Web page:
Submitted for your consideration: an all-steel Schwinn-approved front derailleur, disassembled, which bicycle shops used to do, just like they used to build inexpensive steel replacement wheels in the winter, just like they used to maintain cog boards so people could customize the gear progression of their freewheels, and just like they used to overhaul freewheels, though it wasn’t done all that much, even when I was doing it in the late 1970s.
If you run a bicycle shop today, and you’re interested in staying in business, you don’t spend your time doing any of those things. They aren’t economical. You would spend more money on labor with the old components than you would on labor with entirely new components.
So instead you make modular repairs, which means you remove and replace things at a component level, not at the parts level. You replace the entire cassette stack, not the individual cog; the entire balky combination brake/gear lever, not the plastic bushing; the entire tweaked derailleur, not the spring.
Because fewer repairs are performed at the parts level, manufacturers have no incentive to make components with easily replaced parts. You can no longer replace a small linkage because the part is no longer attached in such a way to allow for replacement. You can’t replace a spring because the manufacturer doesn’t make the part available by itself.
So if there were any question that I’m not currently employed in the bike trade, the picture above should put an end to that. I have had the luxury of time to leave this derailleur, in pieces, on my bench for a week and a half. You know, while I figure out how to put it back together so I can reinstall it on Les Siegrist’s 1972 Schwinn Sports Tourer. And, also, try to remember why I took it apart in the first place.
When you create a puzzle like this for yourself, you begin to see the wisdom of repairs at the component level. But it’s also fun to look at the individual stamped steel pieces, the nuts and bolts: the atoms that make up the molecule. Individually, the parts are relatively simple.
You see a disassembled steel derailleur and you can imagine the premier Italian tinkerer of the late 1950s trying to figure out a more reasonable way to switch between chainrings on the move. He used what he had lying around: nuts, bolts, springs and steel, and ended up with something that didn’t look all that different from this later parallelogram design from the early 1970s.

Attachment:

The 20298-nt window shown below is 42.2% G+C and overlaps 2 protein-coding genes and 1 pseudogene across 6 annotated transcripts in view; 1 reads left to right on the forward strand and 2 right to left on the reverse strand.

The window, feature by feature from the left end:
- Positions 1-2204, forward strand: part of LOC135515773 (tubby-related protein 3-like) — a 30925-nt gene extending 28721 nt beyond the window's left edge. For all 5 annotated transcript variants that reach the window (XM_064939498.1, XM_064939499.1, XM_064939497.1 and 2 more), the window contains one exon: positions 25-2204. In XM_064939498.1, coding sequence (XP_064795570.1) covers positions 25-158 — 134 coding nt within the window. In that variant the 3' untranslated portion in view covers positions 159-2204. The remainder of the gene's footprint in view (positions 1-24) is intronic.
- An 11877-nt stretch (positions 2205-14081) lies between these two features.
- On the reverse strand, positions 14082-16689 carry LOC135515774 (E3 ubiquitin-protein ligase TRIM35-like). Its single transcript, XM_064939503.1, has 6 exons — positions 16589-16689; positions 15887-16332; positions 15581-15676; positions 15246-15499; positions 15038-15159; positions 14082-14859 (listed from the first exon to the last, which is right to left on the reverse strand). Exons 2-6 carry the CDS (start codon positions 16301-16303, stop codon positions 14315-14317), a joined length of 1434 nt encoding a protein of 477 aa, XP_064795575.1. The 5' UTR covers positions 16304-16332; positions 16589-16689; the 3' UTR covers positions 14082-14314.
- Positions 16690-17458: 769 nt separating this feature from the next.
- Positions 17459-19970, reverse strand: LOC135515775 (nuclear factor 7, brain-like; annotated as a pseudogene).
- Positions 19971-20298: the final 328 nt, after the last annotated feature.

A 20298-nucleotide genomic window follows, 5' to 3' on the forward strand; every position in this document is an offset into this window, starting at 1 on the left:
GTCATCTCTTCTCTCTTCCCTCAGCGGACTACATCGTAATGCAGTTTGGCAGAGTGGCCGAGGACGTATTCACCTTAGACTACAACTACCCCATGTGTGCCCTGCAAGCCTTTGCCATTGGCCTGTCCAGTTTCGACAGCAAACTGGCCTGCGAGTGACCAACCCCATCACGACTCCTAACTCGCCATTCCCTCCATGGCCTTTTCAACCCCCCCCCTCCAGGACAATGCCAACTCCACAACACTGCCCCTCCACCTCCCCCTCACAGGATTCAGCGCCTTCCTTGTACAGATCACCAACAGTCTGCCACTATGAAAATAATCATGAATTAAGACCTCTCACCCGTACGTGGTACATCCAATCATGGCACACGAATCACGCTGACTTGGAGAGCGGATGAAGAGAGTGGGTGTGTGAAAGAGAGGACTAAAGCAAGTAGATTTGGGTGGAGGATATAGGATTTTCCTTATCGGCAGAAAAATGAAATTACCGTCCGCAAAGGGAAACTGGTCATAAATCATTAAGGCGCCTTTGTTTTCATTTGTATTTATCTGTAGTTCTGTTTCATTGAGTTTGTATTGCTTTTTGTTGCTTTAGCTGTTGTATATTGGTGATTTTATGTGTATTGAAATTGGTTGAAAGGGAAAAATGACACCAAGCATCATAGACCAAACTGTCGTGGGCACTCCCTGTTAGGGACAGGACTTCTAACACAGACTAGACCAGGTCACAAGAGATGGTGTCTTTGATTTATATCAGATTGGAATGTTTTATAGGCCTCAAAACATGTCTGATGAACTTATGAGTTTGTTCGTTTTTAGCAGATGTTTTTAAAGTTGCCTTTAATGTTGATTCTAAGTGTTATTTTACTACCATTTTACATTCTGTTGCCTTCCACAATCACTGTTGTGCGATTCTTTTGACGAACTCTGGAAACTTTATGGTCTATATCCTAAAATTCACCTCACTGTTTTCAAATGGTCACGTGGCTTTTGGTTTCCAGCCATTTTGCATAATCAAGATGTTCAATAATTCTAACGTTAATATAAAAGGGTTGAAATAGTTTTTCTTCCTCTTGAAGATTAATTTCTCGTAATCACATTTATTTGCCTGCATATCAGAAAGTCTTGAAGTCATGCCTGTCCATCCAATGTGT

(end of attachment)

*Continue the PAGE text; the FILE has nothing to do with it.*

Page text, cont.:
As you handle the various parts of the mechanism, you sense the arc of history, the line of continuity across time and ocean and language, even if the language of this particular derailleur is French.
When you examine the parts long enough, though, they only raise questions, both on the macro and micro levels. Why did it take so long to hit upon the obviously useful parallelogram design? Why isn’t Campagnolo still leading innovation in the bicycle industry today? Why did you take this ridiculous thing apart? And how in the world do you put it all back together again?
Fortunately, the answer to the last and most important question is found in Glenn’s Complete Bicycle Manual, probably the first bicycle book I ever bought. The book includes step-by-step instructions and an exploded drawing of the very derailleur that lies scattered before me. By saving me from myself, not for the first time, the book is regaining its early status as the ultimate repository of knowledge, confidence and applied logic. Observe the man in the lab coat. He sweateth not, nor doth he swear. Also, he has a lab coat. How cool is that?
However, because Glenn’s is a book, it doesn’t account for the imminent wholesale movement of the component business from Europe to Japan or the effect of low-cost production on the repair business. It is always 1973 within its covers.
Schwinn is the most powerful brand in the United States. Nixon reigns. I weep. Or at least I blink. It’s a bit dusty in the basement.
Glenn’s is less a repair manual than a time capsule that was buried within my overloaded bookshelves. It makes it seem that the exercise of stripping a front derailleur into its baser elements, leaving no linkage upon a linkage, no nut upon a bolt, and then restoring the unit to full functionality is a perfectly reasonable thing to do.
It is not, but because I precipitated the crisis by taking the derailleur apart, it is now up to me to restore order and predictability to this anarchy of bits and pieces.
Once more unto the breach, dear friends, once more.